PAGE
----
On Wednesday area farmers received some expert advice on how to best protect Lake Erie and other surrounding bodies of water.
The Farmers Alliance hosted an informative meeting at their Wapakoneta location for local farmers about hazardous algae blooms and how it affects farmer’s decisions.
During this meeting, farmers learned about the research and history of the blooms.They also learned more about best management practices and how to slow down the nutrients that enter the bodies of waters and cause the blooms.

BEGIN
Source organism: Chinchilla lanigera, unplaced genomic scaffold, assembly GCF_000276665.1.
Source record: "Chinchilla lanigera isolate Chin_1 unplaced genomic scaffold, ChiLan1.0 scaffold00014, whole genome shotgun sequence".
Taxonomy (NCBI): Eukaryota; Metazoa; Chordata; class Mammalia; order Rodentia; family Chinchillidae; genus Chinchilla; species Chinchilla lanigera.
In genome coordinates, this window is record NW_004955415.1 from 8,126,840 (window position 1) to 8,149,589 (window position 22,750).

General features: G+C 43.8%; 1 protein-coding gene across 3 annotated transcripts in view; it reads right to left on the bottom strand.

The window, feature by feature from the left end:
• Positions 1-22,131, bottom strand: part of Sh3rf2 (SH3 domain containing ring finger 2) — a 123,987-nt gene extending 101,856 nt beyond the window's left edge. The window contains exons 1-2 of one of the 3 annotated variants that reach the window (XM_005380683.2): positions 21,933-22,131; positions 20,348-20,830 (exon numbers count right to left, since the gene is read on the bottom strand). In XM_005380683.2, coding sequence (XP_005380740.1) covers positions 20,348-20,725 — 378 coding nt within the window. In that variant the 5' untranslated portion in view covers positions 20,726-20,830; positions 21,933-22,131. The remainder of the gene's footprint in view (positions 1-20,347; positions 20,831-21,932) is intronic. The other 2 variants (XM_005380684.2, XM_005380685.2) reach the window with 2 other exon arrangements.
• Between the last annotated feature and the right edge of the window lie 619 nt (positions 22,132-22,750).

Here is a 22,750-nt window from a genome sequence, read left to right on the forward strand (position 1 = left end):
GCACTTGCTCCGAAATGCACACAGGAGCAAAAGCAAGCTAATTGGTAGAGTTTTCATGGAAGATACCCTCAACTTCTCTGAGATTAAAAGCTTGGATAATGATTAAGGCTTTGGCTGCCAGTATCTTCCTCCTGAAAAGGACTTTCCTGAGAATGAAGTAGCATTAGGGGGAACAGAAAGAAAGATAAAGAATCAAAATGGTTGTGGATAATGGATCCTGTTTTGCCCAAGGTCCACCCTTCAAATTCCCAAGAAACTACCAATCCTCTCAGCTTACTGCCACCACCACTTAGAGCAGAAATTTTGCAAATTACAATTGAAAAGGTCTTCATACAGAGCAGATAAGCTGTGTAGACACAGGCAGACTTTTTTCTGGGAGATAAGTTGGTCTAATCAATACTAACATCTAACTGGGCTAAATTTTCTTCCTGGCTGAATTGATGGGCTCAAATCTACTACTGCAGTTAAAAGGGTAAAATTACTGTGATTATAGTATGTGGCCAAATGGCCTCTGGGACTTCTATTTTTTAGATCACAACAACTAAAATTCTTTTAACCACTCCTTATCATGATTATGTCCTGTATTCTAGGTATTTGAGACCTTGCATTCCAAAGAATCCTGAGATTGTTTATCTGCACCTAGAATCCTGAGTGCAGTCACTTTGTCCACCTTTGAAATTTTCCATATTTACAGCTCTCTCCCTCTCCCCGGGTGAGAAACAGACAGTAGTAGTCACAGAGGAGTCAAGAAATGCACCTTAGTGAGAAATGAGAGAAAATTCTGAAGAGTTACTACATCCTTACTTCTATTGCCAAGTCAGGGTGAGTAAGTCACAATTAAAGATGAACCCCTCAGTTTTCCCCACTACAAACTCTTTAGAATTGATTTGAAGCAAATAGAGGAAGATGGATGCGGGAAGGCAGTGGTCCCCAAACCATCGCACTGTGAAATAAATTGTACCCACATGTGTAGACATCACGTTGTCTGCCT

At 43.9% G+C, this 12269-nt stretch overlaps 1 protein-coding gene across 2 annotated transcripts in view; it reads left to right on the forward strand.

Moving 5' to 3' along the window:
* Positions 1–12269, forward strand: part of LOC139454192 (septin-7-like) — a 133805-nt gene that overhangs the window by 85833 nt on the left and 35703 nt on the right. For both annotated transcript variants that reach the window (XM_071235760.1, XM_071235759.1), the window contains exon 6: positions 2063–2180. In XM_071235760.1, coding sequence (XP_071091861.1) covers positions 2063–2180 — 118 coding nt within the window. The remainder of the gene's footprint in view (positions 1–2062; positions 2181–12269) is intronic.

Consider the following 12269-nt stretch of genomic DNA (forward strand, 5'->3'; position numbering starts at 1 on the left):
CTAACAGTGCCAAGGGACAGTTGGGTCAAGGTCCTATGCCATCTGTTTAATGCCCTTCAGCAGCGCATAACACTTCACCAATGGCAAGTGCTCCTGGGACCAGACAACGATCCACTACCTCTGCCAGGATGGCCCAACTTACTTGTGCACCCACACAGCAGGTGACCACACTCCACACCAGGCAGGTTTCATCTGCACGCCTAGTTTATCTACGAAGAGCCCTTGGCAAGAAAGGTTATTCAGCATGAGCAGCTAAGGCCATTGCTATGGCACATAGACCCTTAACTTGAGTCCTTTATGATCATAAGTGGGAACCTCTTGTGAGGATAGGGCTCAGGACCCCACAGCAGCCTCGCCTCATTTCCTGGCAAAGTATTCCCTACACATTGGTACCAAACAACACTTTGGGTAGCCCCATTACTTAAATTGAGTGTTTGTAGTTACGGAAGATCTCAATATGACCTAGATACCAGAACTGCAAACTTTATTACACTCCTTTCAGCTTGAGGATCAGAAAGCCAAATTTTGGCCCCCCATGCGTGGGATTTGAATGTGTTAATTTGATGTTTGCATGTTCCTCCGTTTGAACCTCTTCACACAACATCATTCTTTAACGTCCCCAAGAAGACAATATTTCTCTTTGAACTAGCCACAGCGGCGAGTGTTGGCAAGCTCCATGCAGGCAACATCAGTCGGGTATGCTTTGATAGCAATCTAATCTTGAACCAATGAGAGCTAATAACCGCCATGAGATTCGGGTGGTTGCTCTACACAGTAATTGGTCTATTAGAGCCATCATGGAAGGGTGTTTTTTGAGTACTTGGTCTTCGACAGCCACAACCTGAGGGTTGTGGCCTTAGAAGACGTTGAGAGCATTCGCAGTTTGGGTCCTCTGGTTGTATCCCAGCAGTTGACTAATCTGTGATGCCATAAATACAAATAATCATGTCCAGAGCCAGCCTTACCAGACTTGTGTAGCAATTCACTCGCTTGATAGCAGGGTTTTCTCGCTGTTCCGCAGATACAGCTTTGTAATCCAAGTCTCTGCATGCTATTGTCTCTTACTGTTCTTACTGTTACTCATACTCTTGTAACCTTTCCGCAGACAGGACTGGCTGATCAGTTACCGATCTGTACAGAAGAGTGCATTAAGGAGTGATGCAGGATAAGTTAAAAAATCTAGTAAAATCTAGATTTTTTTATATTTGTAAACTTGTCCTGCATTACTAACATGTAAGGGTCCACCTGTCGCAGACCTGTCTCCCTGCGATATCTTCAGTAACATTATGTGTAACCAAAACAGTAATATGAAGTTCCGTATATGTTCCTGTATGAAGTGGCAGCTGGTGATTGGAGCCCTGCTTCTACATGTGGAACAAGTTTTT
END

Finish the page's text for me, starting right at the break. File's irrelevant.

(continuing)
One expert said he hopes that these practices not only help farmers, but the community as a whole.
“It’s what we call a wicked problem,” said Chris Winslow, the Ohio State University Stone’s director. “There’s a lot of levers that need to be pulled to fix it. So even though we might see nutrients coming from ag more than any other source, it’s not a blame game. This is a working collectively as a community to resolve this issue.”
The Ohio State University Stone's director said some of the best ways slow the nutrients from entering Lake Erie is by applying the appropriate amount of fertilizer, no-till farming and using cover crops.